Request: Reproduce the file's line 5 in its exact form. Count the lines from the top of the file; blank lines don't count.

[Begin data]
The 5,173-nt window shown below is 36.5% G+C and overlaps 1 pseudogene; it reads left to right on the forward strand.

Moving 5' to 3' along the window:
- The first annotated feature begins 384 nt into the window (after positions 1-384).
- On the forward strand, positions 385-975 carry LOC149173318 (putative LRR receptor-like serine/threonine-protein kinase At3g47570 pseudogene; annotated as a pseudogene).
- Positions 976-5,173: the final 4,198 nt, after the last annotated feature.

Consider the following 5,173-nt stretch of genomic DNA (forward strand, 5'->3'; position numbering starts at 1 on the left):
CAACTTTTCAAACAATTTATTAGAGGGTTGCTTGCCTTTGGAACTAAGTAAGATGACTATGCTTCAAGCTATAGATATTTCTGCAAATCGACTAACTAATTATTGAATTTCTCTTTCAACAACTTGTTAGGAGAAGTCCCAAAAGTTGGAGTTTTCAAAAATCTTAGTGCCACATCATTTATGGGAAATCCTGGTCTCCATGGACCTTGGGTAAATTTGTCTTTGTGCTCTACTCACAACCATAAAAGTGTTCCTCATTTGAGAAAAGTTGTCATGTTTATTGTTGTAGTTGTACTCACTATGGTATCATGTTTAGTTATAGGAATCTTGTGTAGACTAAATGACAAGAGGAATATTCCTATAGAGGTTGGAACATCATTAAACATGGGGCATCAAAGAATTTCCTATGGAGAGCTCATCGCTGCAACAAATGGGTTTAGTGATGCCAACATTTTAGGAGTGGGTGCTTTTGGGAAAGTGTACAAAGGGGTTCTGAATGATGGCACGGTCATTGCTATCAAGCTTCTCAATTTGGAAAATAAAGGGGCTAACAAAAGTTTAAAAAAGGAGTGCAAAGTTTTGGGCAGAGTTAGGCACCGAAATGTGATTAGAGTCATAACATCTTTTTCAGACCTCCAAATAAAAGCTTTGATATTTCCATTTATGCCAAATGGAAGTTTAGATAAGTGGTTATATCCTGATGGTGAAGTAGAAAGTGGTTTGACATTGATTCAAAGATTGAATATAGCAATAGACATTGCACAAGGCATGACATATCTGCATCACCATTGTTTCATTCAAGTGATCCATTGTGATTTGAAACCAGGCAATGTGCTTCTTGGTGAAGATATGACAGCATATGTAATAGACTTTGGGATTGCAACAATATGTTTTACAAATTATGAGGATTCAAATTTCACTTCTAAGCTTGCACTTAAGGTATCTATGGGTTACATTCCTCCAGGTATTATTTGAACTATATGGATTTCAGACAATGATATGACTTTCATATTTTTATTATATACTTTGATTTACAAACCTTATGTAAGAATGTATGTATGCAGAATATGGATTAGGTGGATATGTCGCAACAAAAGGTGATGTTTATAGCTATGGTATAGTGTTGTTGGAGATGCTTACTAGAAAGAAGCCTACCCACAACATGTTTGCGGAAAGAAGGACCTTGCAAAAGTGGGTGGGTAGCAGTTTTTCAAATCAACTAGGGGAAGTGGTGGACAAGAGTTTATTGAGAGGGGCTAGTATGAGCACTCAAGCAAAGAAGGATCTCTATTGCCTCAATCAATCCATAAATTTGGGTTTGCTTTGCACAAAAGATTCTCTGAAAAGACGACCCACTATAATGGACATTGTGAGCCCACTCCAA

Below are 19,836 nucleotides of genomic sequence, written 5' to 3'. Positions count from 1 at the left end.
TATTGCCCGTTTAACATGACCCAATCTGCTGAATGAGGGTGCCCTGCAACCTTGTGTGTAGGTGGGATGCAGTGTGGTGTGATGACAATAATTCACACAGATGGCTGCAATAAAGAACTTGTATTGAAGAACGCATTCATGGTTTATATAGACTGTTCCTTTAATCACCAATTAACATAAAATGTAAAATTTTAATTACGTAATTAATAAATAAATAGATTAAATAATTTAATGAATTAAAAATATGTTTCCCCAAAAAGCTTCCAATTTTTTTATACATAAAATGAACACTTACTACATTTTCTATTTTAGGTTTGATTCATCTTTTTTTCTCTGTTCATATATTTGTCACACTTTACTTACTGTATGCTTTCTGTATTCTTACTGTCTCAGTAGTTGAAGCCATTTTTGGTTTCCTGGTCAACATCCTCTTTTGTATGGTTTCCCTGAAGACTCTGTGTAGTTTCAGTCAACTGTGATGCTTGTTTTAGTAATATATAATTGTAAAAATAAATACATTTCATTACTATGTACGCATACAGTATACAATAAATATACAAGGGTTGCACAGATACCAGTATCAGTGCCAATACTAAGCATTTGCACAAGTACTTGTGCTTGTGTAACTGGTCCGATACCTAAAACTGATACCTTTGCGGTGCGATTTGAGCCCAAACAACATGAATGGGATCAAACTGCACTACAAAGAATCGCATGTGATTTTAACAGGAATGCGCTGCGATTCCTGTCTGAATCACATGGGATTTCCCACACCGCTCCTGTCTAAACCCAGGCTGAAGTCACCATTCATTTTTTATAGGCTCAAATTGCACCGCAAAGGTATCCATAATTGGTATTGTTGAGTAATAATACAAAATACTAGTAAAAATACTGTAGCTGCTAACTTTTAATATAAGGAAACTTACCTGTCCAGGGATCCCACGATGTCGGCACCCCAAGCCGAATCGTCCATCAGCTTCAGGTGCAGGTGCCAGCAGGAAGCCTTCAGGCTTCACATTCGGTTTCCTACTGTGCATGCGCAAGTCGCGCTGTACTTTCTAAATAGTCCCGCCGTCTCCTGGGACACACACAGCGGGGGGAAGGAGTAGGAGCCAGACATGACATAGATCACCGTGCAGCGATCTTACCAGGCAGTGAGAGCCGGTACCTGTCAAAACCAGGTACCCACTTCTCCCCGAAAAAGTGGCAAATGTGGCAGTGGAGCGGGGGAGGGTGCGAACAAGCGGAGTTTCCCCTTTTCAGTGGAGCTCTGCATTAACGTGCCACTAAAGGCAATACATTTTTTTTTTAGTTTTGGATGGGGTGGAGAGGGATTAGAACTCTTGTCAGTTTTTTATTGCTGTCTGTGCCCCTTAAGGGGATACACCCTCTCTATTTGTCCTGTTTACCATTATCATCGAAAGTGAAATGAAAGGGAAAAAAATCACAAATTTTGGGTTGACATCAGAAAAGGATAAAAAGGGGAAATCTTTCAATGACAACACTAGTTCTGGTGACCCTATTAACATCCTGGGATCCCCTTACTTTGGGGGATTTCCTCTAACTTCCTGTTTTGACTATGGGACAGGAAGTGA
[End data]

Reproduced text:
- Positions 976-5,173: the final 4,198 nt, after the last annotated feature.